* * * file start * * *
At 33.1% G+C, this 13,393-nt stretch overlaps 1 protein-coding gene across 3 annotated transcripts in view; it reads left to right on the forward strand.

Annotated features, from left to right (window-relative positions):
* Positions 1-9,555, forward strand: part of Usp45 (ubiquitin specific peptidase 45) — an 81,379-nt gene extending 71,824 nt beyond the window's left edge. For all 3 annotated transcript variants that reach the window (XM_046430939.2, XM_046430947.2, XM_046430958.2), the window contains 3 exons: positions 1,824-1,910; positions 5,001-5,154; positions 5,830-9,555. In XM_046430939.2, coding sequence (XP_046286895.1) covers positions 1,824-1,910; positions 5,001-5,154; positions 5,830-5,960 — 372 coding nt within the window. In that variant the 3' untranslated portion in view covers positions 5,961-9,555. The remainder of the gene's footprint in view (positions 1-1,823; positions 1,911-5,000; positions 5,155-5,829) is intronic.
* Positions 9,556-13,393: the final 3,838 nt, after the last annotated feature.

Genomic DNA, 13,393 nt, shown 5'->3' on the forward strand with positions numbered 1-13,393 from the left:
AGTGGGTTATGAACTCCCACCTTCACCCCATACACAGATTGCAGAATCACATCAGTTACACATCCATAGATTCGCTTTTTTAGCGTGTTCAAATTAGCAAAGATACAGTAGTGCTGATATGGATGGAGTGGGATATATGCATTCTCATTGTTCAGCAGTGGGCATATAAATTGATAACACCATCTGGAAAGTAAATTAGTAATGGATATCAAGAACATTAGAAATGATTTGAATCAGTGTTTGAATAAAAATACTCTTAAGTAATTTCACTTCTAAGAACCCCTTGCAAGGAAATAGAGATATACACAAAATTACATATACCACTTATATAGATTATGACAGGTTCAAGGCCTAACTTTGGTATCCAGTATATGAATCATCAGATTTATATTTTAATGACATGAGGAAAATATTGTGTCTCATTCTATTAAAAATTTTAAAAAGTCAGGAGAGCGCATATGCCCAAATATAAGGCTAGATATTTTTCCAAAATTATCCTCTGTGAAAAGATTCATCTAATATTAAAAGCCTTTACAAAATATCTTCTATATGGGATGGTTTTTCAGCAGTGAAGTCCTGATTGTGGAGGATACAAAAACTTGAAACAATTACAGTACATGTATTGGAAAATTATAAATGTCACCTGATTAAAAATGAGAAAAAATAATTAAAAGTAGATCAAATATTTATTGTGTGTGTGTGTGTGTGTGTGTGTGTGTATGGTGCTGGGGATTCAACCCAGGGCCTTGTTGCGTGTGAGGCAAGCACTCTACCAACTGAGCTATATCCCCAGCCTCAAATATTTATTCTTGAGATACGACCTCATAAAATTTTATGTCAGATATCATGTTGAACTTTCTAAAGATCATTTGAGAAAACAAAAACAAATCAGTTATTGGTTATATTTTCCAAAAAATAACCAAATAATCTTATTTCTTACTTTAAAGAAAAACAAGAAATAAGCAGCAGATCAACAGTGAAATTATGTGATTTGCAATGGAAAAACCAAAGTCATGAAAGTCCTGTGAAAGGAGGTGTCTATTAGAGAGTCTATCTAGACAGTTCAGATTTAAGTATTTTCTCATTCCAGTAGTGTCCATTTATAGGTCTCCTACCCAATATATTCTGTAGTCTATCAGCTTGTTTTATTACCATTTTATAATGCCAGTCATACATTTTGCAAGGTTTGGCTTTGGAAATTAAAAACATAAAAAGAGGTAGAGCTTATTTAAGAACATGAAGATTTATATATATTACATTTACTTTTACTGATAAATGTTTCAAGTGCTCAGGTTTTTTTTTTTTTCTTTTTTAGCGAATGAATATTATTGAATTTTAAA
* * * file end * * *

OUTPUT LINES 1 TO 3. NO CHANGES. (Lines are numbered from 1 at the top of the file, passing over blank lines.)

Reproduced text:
At 33.1% G+C, this 13,393-nt stretch overlaps 1 protein-coding gene across 3 annotated transcripts in view; it reads left to right on the forward strand.

Annotated features, from left to right (window-relative positions):
* Positions 1-9,555, forward strand: part of Usp45 (ubiquitin specific peptidase 45) — an 81,379-nt gene extending 71,824 nt beyond the window's left edge. For all 3 annotated transcript variants that reach the window (XM_046430939.2, XM_046430947.2, XM_046430958.2), the window contains 3 exons: positions 1,824-1,910; positions 5,001-5,154; positions 5,830-9,555. In XM_046430939.2, coding sequence (XP_046286895.1) covers positions 1,824-1,910; positions 5,001-5,154; positions 5,830-5,960 — 372 coding nt within the window. In that variant the 3' untranslated portion in view covers positions 5,961-9,555. The remainder of the gene's footprint in view (positions 1-1,823; positions 1,911-5,000; positions 5,155-5,829) is intronic.